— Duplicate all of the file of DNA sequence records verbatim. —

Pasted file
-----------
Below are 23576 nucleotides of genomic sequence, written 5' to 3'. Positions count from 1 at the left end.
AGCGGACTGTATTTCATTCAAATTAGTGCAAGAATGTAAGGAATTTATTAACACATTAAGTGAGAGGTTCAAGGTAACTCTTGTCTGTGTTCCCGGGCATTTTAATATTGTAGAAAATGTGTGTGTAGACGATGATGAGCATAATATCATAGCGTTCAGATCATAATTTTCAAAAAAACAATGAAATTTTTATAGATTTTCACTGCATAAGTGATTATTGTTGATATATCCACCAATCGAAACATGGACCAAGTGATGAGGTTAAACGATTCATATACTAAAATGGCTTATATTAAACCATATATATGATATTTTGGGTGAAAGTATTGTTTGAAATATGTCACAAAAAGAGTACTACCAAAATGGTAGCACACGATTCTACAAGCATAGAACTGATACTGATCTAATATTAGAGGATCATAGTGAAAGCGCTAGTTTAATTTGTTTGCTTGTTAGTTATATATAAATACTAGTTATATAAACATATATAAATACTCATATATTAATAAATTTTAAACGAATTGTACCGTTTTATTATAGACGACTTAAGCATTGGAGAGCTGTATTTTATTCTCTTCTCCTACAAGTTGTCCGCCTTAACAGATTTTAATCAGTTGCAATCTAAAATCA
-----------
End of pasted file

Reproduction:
Below are 23576 nucleotides of genomic sequence, written 5' to 3'. Positions count from 1 at the left end.
AGCGGACTGTATTTCATTCAAATTAGTGCAAGAATGTAAGGAATTTATTAACACATTAAGTGAGAGGTTCAAGGTAACTCTTGTCTGTGTTCCCGGGCATTTTAATATTGTAGAAAATGTGTGTGTAGACGATGATGAGCATAATATCATAGCGTTCAGATCATAATTTTCAAAAAAACAATGAAATTTTTATAGATTTTCACTGCATAAGTGATTATTGTTGATATATCCACCAATCGAAACATGGACCAAGTGATGAGGTTAAACGATTCATATACTAAAATGGCTTATATTAAACCATATATATGATATTTTGGGTGAAAGTATTGTTTGAAATATGTCACAAAAAGAGTACTACCAAAATGGTAGCACACGATTCTACAAGCATAGAACTGATACTGATCTAATATTAGAGGATCATAGTGAAAGCGCTAGTTTAATTTGTTTGCTTGTTAGTTATATATAAATACTAGTTATATAAACATATATAAATACTCATATATTAATAAATTTTAAACGAATTGTACCGTTTTATTATAGACGACTTAAGCATTGGAGAGCTGTATTTTATTCTCTTCTCCTACAAGTTGTCCGCCTTAACAGATTTTAATCAGTTGCAATCTAAAATCA